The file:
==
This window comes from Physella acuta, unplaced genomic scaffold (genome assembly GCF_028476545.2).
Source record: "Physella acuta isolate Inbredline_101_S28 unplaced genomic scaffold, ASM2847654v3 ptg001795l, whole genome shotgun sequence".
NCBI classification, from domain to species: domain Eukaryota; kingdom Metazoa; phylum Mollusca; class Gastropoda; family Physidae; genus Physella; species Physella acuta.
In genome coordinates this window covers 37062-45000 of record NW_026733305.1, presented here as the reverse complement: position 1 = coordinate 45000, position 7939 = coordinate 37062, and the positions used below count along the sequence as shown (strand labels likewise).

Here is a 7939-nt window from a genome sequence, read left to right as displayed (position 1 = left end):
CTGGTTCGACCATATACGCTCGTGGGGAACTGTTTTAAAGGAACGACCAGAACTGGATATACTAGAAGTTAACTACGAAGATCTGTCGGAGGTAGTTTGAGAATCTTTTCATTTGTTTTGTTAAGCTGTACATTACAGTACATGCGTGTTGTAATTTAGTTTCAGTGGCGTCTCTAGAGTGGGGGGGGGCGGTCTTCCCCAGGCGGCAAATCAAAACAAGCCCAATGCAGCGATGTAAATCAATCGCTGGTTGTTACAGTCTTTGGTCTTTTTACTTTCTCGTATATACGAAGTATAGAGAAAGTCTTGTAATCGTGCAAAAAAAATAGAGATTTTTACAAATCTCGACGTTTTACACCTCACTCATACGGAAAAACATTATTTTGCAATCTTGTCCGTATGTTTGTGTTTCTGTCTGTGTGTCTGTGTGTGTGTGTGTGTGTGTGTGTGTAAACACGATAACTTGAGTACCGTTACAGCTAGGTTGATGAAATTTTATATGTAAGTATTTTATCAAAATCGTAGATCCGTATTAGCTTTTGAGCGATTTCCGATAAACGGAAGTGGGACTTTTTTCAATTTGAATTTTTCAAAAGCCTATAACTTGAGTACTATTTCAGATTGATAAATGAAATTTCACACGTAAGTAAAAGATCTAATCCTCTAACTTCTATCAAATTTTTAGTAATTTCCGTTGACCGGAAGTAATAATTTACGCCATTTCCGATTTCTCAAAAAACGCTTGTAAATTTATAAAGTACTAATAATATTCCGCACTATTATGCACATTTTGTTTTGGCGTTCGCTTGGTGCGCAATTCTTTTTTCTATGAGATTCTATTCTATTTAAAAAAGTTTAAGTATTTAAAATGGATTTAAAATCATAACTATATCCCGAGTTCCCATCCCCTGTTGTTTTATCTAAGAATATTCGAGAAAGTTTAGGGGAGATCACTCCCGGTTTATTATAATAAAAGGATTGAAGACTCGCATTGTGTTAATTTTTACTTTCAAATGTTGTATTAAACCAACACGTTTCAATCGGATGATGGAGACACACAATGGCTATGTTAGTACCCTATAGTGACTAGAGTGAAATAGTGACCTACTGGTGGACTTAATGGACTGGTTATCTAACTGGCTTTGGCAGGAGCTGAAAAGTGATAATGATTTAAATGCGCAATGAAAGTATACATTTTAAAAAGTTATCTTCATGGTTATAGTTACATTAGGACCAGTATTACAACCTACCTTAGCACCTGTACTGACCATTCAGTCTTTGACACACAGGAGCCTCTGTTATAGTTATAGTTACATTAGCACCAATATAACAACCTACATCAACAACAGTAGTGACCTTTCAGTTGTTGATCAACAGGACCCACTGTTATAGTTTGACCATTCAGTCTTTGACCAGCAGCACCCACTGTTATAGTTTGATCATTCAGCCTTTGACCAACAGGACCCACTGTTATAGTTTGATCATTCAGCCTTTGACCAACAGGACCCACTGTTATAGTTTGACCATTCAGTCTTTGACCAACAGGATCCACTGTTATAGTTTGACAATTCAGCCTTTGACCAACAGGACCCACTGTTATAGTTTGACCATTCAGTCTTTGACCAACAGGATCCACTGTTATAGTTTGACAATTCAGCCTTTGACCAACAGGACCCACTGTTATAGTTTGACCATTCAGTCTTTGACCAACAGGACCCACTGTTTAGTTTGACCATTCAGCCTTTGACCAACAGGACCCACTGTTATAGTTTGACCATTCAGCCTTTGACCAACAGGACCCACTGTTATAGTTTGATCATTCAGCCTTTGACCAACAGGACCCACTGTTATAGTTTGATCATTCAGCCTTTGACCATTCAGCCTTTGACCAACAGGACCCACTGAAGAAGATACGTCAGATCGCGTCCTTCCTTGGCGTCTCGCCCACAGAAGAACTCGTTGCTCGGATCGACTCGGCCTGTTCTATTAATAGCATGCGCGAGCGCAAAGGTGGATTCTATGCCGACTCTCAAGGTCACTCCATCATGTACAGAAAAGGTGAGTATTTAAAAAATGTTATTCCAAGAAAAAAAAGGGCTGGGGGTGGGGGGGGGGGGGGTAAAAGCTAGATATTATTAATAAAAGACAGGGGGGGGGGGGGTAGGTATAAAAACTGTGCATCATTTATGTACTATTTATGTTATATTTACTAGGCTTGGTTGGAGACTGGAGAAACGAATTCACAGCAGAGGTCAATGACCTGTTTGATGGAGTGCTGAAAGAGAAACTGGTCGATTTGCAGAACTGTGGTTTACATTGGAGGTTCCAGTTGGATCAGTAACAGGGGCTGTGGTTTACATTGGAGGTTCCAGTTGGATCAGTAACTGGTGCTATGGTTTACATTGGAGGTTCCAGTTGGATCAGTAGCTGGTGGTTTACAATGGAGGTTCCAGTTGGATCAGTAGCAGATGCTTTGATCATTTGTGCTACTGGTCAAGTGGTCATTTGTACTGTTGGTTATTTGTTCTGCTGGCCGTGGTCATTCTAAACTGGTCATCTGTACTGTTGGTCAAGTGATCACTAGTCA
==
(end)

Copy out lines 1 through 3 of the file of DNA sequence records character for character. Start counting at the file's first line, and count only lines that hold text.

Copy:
This window comes from Physella acuta, unplaced genomic scaffold (genome assembly GCF_028476545.2).
Source record: "Physella acuta isolate Inbredline_101_S28 unplaced genomic scaffold, ASM2847654v3 ptg001795l, whole genome shotgun sequence".
NCBI classification, from domain to species: domain Eukaryota; kingdom Metazoa; phylum Mollusca; class Gastropoda; family Physidae; genus Physella; species Physella acuta.